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Afghan women who fought side-by-side with American troops fighting to stay in the US

Members of the trailblazing Afghan Female Tactical Platoon escaped after battling the Taliban, but they're still struggling for permanent status in America.

SILVER SPRING, Md. — Who can forget the horrifying images from the fall of Kabul a year and a half ago? Huge crowds lined up at the airport to get out of Afghanistan, with people clinging to an American plane trying to escape.

Among them were members of a little-known group of Afghan women who had fought shoulder-to-shoulder with American troops.

Their fate is still uncertain.

In a sparsely furnished Silver Spring apartment, Mahnaz Akbari greets visitors with a gentle smile and a warm cup of saffron tea. 

"I joined the military because it was always my dream," she said.

Akbari was the commander of a trailblazing unit of Afghan women who defied the Taliban. Created and trained by U.S. Special Forces, the formidable Female Tactical Platoon conducted midnight raids side-by-side with American Navy Seals and Army Rangers.

In a country where most women can’t leave home without a male escort, the Female Tactical Platoon did things no man could do, including searching, questioning and detaining other women and girls.

Akbari remembers a 13-year-old Afghan girl she encountered on a recon mission. 

"She asked me, ‘Are you female?’ And I remember she became so happy because it was the first time she saw a female with a uniform, and weapon, and night vision," Akbari recalled with a smile.

Former Army Sergeant Rebekah Edmondson -- a small, powerful woman with tattoos and a fierce intensity --  has been focused on helping the women she once served as a liaison to U.S. forces in Afghanistan. 

"Hello, how are you? Nice to meet you," Akbari says as she opens the door of her apartment and greets Edmondson with a big hug and something clearly lost in translation, as Akbari has known her for years.

Edmonson has no doubt that without the help of those woman, many Americans would have died. 

In the chaos as Kabul fell, Edmondson and her colleagues struggled to get the team members on a plane out. 

"If there was an attack or shooting, our hearts would just sink, because what if it was one of them and what if they don’t make it out of there," Akbari said. "Thirty-nine members did get out, but more than 20 are still in hiding in Afghanistan."

Akbari said she is constantly worried about them. 

"They may be in jail, they may be dead, we don't know," Akbari said, clearly anguished at the thought.

"Being totally blunt, I don’t know that I expect to see them again," former soldier Edmondson said, pausing for a second to collect herself.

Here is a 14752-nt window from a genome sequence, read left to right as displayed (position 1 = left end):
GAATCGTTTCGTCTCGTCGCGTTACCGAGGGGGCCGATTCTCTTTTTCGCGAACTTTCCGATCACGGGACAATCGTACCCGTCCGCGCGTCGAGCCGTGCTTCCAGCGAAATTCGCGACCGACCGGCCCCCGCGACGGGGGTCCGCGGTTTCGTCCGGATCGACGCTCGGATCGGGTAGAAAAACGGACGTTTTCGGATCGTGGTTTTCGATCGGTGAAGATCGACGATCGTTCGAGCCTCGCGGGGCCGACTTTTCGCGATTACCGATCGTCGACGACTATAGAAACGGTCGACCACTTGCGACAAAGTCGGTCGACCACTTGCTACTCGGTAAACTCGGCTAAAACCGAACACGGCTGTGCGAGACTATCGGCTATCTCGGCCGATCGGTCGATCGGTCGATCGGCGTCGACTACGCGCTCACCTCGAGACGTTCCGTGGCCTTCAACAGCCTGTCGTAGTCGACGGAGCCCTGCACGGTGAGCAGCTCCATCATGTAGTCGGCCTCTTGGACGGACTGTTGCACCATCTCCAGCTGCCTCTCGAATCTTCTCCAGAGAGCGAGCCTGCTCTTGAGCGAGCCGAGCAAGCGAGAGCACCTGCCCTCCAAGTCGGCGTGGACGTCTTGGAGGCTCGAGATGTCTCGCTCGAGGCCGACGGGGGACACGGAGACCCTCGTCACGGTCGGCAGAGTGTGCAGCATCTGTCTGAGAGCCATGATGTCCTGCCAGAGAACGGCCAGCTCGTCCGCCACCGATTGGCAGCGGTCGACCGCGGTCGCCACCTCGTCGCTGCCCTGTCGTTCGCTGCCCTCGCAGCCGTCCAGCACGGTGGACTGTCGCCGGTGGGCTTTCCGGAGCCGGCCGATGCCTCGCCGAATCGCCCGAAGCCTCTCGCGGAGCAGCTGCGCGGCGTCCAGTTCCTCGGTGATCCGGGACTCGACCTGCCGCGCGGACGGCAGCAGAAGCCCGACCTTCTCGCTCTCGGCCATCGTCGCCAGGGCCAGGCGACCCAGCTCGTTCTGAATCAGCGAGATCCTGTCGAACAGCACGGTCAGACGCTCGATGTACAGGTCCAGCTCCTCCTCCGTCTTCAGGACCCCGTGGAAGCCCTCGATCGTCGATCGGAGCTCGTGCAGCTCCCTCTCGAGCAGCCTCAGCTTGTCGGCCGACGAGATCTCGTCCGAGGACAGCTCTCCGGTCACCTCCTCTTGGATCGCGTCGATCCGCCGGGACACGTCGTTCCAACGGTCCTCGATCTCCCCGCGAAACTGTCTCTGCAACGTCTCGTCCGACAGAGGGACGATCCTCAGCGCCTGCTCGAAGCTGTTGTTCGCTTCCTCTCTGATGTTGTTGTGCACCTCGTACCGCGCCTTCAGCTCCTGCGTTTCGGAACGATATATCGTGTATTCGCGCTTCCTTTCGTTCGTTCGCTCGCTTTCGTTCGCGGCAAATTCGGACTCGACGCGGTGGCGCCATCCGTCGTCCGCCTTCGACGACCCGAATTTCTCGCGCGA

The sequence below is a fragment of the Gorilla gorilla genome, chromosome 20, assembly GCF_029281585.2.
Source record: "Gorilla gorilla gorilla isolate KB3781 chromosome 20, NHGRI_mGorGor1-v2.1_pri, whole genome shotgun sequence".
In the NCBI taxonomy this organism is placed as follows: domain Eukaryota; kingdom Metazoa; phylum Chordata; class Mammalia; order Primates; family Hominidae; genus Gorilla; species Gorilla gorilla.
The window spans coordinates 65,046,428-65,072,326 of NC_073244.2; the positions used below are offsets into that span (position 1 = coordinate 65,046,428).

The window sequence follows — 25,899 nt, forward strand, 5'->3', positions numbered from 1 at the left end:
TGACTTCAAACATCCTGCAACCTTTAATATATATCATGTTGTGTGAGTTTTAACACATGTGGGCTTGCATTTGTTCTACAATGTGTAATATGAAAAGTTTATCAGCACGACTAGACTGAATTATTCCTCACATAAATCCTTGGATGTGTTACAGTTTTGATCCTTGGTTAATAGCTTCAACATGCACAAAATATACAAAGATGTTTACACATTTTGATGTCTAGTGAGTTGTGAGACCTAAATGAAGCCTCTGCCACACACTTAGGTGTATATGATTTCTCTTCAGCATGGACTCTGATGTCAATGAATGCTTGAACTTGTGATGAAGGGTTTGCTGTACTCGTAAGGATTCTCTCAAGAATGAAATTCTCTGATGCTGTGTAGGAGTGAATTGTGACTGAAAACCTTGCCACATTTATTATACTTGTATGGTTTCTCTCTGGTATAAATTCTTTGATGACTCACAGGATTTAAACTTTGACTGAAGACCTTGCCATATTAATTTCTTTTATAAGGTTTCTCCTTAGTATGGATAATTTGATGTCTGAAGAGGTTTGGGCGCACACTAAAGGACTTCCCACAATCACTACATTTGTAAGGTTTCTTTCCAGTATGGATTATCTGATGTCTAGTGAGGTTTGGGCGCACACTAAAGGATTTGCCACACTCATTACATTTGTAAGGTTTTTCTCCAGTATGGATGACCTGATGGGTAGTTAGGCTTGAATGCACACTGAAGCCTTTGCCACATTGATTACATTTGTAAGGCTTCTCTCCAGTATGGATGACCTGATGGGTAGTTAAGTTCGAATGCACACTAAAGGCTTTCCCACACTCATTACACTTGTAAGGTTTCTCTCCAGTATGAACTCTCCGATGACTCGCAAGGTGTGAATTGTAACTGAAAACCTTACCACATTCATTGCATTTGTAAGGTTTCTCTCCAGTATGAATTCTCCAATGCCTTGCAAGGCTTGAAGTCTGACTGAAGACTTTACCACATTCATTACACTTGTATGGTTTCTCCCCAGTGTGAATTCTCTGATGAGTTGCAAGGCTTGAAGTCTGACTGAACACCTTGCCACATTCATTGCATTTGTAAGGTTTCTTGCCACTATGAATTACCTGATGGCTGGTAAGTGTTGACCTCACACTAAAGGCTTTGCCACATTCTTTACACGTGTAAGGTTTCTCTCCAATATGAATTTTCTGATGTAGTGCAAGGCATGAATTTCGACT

Akbari and her comrades-in-arms are all but certain to face the most severe retribution should they be forced to return to Afghanistan. But their future here in the U.S. is far from secure.

The women of the Female Tactical Platoon, and about 70,000 other Afghan refugees, were granted humanitarian parole to enter the U.S. But that status expires in August.

Edmondson said she and her fellow vets will fight to the end to keep them from being deported. 

"If that happened, there would be an all-out mutiny," she said. "There’s absolutely no way. It would be like, over our dead bodies. We would handcuff ourselves to these women to ensure they never left the country."

The bipartisan Afghan Adjustment Act, which would expand the Special Immigrant Visa Process for Afghans who served alongside U.S. service members, stalled in Congress last year, largely because of the objections of Charles Grassley, the ranking Republican on the Senate Judiciary Committee, who worried about security screening lapses.

Edmondson said the women were "were probably the most vetted" refugees ever. 

"They were actually going out on missions, risking their lives, being shot at, some shot," she said. "Why on earth wouldn’t the Female Tactical Platoon be deserving?"

"We lost our country," Akbari added. 

She said she cries about it every day. 

"Afghans who were admitted on temporary humanitarian status can only gain permanent legal status through the asylum system or Special Immigrant Visa process (SIV), which both face severe backlogs and long processing times," according to a statement from the office of Sen. Chris Coons, the lead sponsor of the Afghan Adjustment Act.

The women only hope a public outcry will force Congress to let them stay in the country they’ve adopted. They've been getting help from the PenFed Foundation. They're planning two days of lobbying lawmakers on Capitol Hill on April 26 and April 27 to pass the Afghan Adjustment Act.

The PenFed Foundation is flying as many members of the FTP in for that from around the country as it can. The Iraq and Afghanistan Veterans of America or IAVA is also helping Afghan refugees. 

If you want to help, you can contact your member of Congress or either of those organizations.

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